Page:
Retronym

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A retronym is a new word or phrase coined for an old object or concept whose original name became used for something else. A lot of these are created by advances in technology. Some examples:

  • Black-and-white television: Once called simply television, now the retronym is used to distinguish it from color television, which is now more commonly referred to by the unadorned term. Along the same lines: broadcast television, silent movie.
  • Rotary-dial telephone: The kind of telephone in common use before touch-tone telephones.
  • Live poker: What casinos call the kind of poker played with cards by people sitting at a table; what many others still just call "poker". The term became necessary to distinguish it from video poker, which is far more common in casinos today.
  • Day baseball: Baseball played during the day, as all games were played before electric lighting in stadiums became common.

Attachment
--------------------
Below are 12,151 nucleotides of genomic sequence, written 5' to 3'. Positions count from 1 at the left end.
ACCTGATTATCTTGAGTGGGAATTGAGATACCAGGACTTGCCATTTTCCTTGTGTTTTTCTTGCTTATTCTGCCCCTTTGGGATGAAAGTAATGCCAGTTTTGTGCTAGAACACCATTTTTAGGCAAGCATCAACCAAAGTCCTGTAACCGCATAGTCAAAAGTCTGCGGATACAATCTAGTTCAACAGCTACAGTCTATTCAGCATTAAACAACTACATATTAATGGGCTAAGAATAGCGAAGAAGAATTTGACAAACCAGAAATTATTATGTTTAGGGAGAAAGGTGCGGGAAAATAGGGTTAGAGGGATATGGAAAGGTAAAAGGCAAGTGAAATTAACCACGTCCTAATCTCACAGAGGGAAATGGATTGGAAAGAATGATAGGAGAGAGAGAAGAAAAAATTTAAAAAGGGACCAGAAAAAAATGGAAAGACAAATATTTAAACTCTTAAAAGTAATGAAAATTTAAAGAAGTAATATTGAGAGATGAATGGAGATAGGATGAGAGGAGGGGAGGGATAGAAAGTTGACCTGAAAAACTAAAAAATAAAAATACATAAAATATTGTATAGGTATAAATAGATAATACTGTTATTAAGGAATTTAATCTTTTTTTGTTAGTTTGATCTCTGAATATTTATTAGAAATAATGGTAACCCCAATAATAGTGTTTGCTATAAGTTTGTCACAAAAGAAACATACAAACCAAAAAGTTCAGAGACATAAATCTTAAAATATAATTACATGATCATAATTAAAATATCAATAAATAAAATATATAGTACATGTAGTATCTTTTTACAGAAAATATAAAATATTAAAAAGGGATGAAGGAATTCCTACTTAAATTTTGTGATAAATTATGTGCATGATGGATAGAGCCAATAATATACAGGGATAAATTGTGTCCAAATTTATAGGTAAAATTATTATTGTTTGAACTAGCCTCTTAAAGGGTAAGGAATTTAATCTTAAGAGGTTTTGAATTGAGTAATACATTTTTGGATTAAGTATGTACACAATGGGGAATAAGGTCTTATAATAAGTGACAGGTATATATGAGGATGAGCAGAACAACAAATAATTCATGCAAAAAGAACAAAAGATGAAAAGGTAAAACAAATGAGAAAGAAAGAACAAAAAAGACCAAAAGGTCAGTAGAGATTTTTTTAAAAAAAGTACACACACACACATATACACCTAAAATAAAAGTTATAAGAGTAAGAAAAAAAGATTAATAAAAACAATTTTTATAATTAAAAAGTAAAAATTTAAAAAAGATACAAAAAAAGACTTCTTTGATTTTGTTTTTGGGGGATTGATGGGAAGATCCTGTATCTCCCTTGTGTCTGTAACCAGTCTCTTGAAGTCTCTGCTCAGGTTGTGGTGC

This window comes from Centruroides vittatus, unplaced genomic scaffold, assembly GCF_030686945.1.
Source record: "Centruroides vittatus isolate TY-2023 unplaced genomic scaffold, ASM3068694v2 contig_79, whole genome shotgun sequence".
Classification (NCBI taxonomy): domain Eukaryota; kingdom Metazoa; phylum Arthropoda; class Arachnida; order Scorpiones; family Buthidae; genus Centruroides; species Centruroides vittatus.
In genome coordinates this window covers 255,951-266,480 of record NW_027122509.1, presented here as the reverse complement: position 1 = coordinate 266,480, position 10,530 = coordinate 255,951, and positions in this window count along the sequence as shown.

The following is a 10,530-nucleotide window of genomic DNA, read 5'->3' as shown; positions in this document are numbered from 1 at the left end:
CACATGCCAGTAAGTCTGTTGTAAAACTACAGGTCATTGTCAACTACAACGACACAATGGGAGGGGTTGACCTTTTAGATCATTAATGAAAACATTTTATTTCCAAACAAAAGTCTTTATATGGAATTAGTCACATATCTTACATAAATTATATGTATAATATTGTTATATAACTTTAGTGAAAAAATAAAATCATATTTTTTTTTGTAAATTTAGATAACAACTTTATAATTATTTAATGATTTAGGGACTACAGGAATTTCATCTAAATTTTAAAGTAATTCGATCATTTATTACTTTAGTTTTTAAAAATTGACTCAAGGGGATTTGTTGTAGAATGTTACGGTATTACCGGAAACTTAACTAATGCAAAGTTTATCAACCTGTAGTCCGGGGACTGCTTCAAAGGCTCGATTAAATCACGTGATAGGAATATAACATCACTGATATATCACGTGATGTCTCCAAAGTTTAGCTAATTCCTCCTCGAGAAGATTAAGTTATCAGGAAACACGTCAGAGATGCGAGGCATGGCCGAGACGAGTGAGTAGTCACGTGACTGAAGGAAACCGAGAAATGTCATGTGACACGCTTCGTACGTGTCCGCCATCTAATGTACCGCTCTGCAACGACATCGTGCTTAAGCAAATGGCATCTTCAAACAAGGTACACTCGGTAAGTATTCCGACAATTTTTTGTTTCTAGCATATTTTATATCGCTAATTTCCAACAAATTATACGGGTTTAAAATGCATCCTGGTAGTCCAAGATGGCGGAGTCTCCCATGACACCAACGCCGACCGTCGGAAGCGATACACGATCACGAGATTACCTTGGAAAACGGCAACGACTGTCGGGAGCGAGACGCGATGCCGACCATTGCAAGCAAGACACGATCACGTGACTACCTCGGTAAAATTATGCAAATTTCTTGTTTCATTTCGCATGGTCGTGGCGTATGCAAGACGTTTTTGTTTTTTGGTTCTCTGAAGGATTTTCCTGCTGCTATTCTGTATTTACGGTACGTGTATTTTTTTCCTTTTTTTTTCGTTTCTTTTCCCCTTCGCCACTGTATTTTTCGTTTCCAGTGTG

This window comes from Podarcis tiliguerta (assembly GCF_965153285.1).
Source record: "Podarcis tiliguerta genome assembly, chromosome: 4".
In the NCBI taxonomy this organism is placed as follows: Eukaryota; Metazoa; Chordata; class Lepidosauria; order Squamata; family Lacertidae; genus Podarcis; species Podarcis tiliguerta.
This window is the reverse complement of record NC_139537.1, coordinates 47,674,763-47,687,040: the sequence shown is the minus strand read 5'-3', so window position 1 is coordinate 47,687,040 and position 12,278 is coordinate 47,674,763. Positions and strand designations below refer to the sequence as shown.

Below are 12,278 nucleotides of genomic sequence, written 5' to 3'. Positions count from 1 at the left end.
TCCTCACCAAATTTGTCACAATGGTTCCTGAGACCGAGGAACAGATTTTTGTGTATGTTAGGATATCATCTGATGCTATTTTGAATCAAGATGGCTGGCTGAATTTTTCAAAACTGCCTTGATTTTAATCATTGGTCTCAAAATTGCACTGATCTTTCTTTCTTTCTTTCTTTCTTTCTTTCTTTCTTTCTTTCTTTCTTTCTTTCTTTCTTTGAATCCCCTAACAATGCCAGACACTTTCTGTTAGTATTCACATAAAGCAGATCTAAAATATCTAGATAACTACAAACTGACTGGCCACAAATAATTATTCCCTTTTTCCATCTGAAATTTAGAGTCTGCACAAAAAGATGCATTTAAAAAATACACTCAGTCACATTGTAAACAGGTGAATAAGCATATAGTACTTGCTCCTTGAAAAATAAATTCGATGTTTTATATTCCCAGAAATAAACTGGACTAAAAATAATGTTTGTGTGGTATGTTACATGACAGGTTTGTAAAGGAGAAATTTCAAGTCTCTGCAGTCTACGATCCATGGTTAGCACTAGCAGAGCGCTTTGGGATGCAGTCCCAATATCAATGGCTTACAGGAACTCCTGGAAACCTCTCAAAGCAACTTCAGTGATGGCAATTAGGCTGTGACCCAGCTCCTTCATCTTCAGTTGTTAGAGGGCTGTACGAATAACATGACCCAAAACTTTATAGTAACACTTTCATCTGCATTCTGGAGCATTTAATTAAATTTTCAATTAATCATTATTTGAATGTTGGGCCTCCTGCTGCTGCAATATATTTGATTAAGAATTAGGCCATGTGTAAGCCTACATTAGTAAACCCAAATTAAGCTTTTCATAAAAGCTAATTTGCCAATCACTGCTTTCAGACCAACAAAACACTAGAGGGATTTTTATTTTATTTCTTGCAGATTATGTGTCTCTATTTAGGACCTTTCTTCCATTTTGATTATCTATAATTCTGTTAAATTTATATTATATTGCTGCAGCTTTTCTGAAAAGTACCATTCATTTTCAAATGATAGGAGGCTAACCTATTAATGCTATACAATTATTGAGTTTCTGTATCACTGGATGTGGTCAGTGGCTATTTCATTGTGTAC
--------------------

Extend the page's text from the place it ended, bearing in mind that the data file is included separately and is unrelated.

• Snail mail or Paper mail: Non-electronic mail; the kind printed and delivered to your house.
  • Meatspace: All of physical reality, as distinguished from cyberspace.
  • Natural language: A language, used by humans, that evolved naturally in its society. Contrast with computer programming languages or artificial languages.
  • Brick-and-mortar store: A store with a building that customers can visit to examine its goods (which others might purchase at an online store).
  • Face-to-face conference: A conference, not involving telephones or video cameras.

Some larger groupings include:

  • Conventional or Traditional X: For example, conventional (non-microwave) oven.
  • Analog X: Non-digital devices: analog clock, analog recording.
  • Acoustic X: A musical instrument that produces human-audible sounds, without amplifier: acoustic guitar, acoustic piano.